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From Roman Shaposhnik <ro...@shaposhnik.org>
Subject Re: contributions and their lifecycle
Date Mon, 23 Jan 2017 02:45:20 GMT
On Sun, Jan 22, 2017 at 2:27 PM, A. Soroka <ajs6f@virginia.edu> wrote:
> Just a quick question for anyone who wants to answer or has any advice:
>
> Other than the obvious Apache-wide conditions (proper measures for intellectual property,
etc.), does anyone have examples of policies for accepting and maintaining (code) contributions
to a project? I am thinking here about the kinds of conditions that must obtain for a piece
of code to remain viable.
>
> For example, in a (non-Apache) project with which I am involved, any contribution must
have at least two committers ready to take responsibility for it. If at any time after contribution
of a module, that stops being the case, that module starts moving on a road to being deprecated
out of the mainline codebase into ancillary curation (a process that can stop and reverse
at any time if more committers are willing to join in).
>
> So I'm looking for examples of similar conditions to meet for contributions to be accepted,
simple rules to measure commitment and community, and on the other end of the lifecycle, examples
of conditions that decide when a piece of a project has lost vitality and should be excised
from the responsibilities that all committers share.
>
> Thanks for any examples, pointers, experiences, thoughts to ponder!

As Shane pointed out you need to separate foundation-level governance policies
(which are really more about how the community governs itself and its IP) from
the project governance polices (which are left to the PMC).

Shane gave a great answer on the foundation side. On the project's side the two
acronyms that get talked about all the time are RTC and CTR. RTC stands for
Review Then Commit and CTR stands for Commit Then Review. As you can
guess former requires a certain # of positive votes from reviewers
while the later
leaves feedback gathering exersize unspecified and relies on committers seeking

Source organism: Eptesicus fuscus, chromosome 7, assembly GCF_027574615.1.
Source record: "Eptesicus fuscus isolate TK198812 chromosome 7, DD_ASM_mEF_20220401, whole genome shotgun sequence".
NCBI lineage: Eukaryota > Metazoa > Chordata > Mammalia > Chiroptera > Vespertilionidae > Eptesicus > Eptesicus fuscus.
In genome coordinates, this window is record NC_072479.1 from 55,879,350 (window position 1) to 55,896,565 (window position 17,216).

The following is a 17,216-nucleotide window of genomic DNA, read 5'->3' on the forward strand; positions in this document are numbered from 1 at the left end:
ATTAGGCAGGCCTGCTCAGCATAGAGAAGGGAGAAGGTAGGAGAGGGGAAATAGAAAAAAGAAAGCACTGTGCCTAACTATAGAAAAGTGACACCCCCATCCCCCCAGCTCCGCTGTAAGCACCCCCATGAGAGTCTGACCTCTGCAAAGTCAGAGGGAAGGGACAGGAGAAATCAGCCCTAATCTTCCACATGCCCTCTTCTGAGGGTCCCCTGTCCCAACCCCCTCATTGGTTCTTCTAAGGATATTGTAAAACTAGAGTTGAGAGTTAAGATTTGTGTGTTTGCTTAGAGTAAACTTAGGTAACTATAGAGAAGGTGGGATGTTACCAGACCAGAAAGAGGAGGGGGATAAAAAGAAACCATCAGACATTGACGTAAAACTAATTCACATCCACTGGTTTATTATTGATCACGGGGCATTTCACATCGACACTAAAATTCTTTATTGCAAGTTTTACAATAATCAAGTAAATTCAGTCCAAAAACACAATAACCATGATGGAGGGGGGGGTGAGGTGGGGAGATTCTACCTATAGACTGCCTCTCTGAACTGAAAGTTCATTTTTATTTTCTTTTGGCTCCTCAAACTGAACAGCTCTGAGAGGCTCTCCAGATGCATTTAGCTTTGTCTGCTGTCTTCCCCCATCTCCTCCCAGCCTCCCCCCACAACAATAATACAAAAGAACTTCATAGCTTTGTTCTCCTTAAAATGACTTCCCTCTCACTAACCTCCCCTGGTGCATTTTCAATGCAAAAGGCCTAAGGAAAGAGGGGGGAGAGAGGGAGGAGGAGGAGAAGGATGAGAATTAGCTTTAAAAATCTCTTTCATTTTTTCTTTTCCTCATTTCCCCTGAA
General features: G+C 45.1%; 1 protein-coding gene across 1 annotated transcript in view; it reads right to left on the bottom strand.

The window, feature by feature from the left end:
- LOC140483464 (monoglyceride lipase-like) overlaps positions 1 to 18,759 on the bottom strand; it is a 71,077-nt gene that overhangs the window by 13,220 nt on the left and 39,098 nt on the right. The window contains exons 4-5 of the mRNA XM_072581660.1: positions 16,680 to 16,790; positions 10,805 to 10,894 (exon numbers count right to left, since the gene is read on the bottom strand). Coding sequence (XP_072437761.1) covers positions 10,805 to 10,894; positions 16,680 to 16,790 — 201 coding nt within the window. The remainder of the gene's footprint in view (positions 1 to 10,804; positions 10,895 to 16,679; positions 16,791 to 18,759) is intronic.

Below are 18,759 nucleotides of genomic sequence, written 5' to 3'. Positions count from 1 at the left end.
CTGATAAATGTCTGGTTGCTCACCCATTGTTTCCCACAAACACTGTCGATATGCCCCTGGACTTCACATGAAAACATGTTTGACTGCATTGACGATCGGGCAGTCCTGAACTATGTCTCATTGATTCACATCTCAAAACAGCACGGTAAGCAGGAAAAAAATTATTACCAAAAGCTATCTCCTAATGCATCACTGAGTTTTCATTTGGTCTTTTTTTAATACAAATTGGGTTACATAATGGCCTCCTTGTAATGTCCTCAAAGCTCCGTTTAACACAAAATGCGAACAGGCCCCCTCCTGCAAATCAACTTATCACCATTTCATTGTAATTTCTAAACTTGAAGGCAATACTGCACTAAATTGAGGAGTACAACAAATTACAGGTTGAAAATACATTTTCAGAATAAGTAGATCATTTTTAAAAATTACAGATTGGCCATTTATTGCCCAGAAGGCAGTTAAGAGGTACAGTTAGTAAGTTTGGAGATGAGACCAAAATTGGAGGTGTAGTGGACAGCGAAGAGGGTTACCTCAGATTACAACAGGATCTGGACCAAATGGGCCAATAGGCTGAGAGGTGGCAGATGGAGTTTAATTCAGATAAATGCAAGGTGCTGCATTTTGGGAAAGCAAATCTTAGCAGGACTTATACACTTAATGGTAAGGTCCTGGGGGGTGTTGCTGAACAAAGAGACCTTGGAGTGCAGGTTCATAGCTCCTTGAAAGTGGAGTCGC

such feedback when they see it is required and simply committing when they
are confident in their changes. Both of these greatly benefit from a robust CI
pipeline, but CTR is pretty much predicated on good CI.

These are the two most popular choices. Then there's also sorts of CI mechanics
that can be thrown in (Gerrit, etc.).

Finally, even though I haven't seen it at ASF myself, I've worked in a
project where
you couldn't commit your own code (well you could technically -- but that would
be a faux pas). Somebody else had to do it for you -- thus taking the
responsibility
for it. This was a more interesting example of creating a social
dynamic around the
project that made a shared responsibility for the code base much more
visceral than
I've seen otherwise. It also, effectively, made a notion of a
"committer" pretty moot.
As a side note, I'll add that this practice also lends itself pretty
nicely to a sort of a
remote pair programming model -- where the other guy committing the
code will also
have to think about testing.

As you can see, you can get a to a pretty sophisticated (convoluted?)
set of policies pretty
quickly. So IMHO it is always a good idea to start with something
super simple (like
CTR or RTC) and then evolve from there.

Thanks,
Roman.

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